Best Romance Novels

Romance novels often get a bad rap. While there’s plenty of trash fiction out there aimed at appealing to the readers’ more prurient desires rather than their literary enlightenment (just take a look at the sales figures for the Fifty Shades of Grey series), romance and literary value are anything but mutually exclusive. After all, love is one of the most profound of human emotions, and romantic love is one of the most whimsical and volatile. As the saying goes, all’s fair in love and war, making fictional romance one of the genres most rife for tension, conflict, climax, and satisfying resolution.

There’s a handful of best romance novel contenders that you won’t find on this list because we’ve already featured them elsewhere. William Goldman’s dynamic novel The Princess Bride could easily make it to elite status in many genres, and it’s certainly one of the best romance novels, but it’s already been featured on our Best Fantasy Novels list. Meanwhile, the social convention-challenging Annie on my Mind is romantically-charged, it appeared on our list of the Most Controversial Books. And while it’s not one of the best, but rather one of the more popular, the previously mentioned Fifty Shades trilogy was a Top Selling Book of 2012. But below you’ll find four of the truly best romance novels ever written.


Jane Eyre by Charlotte Brontë

Unlike many contemporary trashy romance novels that tend to contain elements of misogyny or at least stereotype, Charlotte Brontë’s classic Jane Eyre follows its strong-willed eponymous protagonist as she empowers herself from her challenging early years, comes of age and dedicates herself to her profession and personal principles, and ultimately falls in love with the gruff and aloof Mr. Rochester, who carries with him a dark secret. The pair overcome physical and emotional obstacles to eventually find their way back to each other in this all-time great.




The Time Traveler’s Wife by Audrey Niffenegger

The science fiction convention of time travel is used as a metaphor for the challenges of romantic relationships in Audrey Niffenegger’s dazzling debut novel. As a man struggles with a genetic disorder that forces him to travel through time unpredictably (and to often find himself in perilous situations), the book focuses on the love affair he enjoys with a wife whom he knows from many different eras. Dealing with issues of love, loss and the concept of free will, The Time Traveler’s Wife makes for a transcendent tale of timeless love.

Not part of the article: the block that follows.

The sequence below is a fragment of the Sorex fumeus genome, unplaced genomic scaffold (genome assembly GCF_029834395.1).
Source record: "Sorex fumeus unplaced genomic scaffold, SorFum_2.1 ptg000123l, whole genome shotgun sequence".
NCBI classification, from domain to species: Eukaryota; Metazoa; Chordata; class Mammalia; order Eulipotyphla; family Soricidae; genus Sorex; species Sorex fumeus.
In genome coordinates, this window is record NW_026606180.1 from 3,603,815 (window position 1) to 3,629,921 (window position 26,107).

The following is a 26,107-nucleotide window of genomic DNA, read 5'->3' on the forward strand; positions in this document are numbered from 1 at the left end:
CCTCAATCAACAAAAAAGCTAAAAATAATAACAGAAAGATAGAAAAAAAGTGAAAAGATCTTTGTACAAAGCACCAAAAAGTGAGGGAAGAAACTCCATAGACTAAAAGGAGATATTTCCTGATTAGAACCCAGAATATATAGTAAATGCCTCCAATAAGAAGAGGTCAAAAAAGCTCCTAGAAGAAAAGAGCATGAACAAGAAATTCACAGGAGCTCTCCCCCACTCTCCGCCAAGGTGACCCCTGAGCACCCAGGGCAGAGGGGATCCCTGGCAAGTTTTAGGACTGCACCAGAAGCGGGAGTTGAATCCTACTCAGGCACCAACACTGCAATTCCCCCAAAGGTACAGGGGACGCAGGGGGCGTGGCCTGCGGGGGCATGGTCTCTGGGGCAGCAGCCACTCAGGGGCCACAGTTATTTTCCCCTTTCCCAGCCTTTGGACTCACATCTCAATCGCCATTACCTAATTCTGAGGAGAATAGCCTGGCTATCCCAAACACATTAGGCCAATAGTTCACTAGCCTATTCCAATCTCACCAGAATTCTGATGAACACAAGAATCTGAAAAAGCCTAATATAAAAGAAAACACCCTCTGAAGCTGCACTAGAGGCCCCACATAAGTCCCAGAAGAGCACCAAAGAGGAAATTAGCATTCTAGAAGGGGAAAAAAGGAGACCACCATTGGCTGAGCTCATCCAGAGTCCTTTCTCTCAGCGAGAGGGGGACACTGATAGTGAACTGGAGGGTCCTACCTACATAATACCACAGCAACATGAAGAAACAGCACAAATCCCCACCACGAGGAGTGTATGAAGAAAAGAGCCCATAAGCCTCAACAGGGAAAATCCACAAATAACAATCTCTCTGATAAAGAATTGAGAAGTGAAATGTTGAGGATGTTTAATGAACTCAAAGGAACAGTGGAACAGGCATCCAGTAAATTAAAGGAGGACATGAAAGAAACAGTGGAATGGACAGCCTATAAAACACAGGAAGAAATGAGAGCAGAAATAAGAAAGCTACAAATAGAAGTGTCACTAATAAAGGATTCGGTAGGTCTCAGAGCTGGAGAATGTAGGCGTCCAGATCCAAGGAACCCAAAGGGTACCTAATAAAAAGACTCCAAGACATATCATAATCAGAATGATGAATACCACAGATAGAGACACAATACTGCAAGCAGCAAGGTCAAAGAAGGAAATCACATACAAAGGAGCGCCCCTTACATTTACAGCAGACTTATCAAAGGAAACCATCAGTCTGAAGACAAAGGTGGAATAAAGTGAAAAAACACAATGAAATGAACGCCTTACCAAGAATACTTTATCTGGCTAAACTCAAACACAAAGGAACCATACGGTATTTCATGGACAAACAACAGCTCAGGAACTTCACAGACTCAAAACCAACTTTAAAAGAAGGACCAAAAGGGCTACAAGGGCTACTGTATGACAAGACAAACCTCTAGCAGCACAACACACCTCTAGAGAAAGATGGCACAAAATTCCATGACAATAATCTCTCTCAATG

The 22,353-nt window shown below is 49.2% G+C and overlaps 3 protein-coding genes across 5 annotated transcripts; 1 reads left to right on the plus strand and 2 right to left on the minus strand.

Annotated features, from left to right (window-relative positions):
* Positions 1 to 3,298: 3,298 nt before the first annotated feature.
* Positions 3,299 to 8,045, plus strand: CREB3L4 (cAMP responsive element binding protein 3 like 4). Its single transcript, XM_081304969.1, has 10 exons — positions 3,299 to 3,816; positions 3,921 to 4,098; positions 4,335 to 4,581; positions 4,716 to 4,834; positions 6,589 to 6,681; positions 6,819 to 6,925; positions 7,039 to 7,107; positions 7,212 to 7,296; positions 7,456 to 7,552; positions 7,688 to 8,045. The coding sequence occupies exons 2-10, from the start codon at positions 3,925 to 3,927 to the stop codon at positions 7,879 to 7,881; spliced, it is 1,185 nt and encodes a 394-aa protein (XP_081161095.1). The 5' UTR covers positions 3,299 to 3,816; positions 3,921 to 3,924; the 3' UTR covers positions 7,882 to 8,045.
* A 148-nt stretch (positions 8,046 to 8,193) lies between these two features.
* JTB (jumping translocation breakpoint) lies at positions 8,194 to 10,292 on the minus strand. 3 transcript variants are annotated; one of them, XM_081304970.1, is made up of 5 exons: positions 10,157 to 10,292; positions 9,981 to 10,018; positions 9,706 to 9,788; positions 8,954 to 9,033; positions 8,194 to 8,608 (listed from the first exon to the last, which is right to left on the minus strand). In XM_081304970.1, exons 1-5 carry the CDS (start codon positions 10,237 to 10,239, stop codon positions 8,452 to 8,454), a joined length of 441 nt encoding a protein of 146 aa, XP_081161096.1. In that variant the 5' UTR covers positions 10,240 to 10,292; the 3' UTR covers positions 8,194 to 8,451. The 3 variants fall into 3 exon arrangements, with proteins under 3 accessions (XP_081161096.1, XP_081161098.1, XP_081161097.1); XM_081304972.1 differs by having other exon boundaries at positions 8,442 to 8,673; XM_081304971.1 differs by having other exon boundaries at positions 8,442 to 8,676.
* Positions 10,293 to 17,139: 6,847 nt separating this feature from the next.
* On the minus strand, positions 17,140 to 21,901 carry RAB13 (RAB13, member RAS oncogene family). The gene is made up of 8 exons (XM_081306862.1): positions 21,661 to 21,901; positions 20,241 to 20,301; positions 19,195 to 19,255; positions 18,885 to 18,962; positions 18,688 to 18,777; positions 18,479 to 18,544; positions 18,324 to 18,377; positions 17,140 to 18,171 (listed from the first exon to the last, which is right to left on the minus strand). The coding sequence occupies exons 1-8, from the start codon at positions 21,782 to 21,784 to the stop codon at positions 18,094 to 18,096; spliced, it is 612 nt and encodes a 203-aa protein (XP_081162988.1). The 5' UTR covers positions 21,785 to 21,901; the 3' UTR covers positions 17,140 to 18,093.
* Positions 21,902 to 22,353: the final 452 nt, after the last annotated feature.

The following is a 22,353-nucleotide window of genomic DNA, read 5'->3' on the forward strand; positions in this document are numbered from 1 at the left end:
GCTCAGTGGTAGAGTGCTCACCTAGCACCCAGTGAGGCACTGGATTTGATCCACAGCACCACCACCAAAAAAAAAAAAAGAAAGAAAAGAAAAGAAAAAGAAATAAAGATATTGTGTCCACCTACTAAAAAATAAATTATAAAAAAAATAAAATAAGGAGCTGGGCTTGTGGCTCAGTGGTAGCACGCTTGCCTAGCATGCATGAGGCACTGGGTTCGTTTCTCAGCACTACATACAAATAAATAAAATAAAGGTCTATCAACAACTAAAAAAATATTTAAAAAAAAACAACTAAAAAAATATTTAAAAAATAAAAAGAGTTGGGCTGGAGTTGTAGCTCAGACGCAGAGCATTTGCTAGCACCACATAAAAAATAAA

gone with the wind Gone with the Wind by Margaret Mitchell

Amazingly, the all-time classic Gone with the Wind was the only novel Margaret Mitchell published during her lifetime. While the tumultuous love/hate relationship between the difficult Scarlett O’Hara and the roguish Rhett Butler constitute the crux of the book, Scarlett engages in many romances, being widowed twice before she eventually enters a volatile relationship with the hot-tempered and alcohol-swilling Rhett. A tale of wartime passion, jealousy, and violent love, Gone with the Wind continues to endure as one of the best romance books ever.




Water for Elephants by Sara Gruen

Written as part of National Novel Writing Month, Sara Gruen’s Water for Elephants is a historical novel that tells the story of a lasting love that overcomes abusive circus folk. When former veterinary student Jacob learns of his parents’ tragic death in a car accident he drops out of school and joins the circus, meeting the love of his life, Marlena, who is married to a violent brute and head trainer who abuses the animals as well as his employees. Jacob and Marlena overcome threats and violence to pursue their love and achieve the happiness together that they both deserve.